Donovan Wylie - Maze I & Maze II
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Edited by Liz Jobey
Göttingen 2009. With an essay and a historical chronology by Louise Purbrick.
Cloth in slipcase.
Between 2002 and 2003 Donovan Wylie spent almost a hundred days photographing inside the Maze prison. Through its history of protests, hunger strikes and escapes, this prison, holding both republican and loyalist prisoners, became synonymous with the Northern Ireland conflict. After the Belfast peace agreement in 1998, inmates were gradually released, but the Maze remained open. Wylie was the only photographer granted official and unlimited access to the site, and when the demolition of the prison began, symbolizing the end of the conflict in 2007, he systematically recorded its demise. The photographs which document this period are divided into four sections, each depicting a layer of the prison: the internal walls, the various modes of fencing, the H-blocks and, finally, the perimeter walls, which reveal the external landscape. Eventually this once-enclosed space is reintegrated with the outside world. First published in 2004 to critical acclaim, this new edition of Maze comes in three volumes: Maze 2002/03, Maze 2007/08, and The Architecture of Containment. Donovan Wylie was born in Belfast, Northern Ireland in 1971. He is a photographer and filmmaker. In 2001 he won a BAFTA for his film The Train and has had solo exhibitions at The Photographers Gallery, London, PhotoEspana, Madrid, and the National Museum of Film, Photography and Television, England. He is a member of Magnum Photos. Exhibition: Belfast Exposed March 25 to May 23, 2009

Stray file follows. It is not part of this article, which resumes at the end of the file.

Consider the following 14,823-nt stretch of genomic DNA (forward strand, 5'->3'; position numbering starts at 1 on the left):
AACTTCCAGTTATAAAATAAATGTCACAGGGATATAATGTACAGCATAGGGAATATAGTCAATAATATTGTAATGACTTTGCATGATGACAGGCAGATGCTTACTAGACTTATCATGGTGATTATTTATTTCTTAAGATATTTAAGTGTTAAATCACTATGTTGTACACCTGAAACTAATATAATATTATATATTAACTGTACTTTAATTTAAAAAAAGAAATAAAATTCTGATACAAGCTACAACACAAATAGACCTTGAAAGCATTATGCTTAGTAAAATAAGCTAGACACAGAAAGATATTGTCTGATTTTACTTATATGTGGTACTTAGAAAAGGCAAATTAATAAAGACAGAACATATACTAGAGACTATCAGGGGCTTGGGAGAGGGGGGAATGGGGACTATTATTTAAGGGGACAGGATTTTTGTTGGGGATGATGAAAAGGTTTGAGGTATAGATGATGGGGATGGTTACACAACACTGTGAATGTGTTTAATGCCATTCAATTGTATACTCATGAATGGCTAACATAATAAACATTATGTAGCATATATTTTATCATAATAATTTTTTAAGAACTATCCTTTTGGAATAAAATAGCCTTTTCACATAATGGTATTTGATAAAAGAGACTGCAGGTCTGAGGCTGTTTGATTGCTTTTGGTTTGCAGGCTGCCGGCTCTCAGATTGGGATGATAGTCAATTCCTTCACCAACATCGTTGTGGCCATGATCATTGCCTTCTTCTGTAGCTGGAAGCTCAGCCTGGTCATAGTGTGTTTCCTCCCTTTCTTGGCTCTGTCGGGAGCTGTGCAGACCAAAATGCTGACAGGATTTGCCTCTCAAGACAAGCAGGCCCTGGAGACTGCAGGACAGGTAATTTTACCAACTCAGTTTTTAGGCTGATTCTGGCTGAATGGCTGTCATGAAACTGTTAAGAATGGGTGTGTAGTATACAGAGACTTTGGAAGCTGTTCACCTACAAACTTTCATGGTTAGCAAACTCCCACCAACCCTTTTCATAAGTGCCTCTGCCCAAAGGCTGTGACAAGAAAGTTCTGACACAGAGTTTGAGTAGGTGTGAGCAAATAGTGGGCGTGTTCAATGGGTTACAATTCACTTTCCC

First published in 2004 to critical acclaim, this new edition of Maze comes in three volumes: Maze 2002/03, Maze 2007/08, and a small volume including the essay The Architecture of Containment and additional information.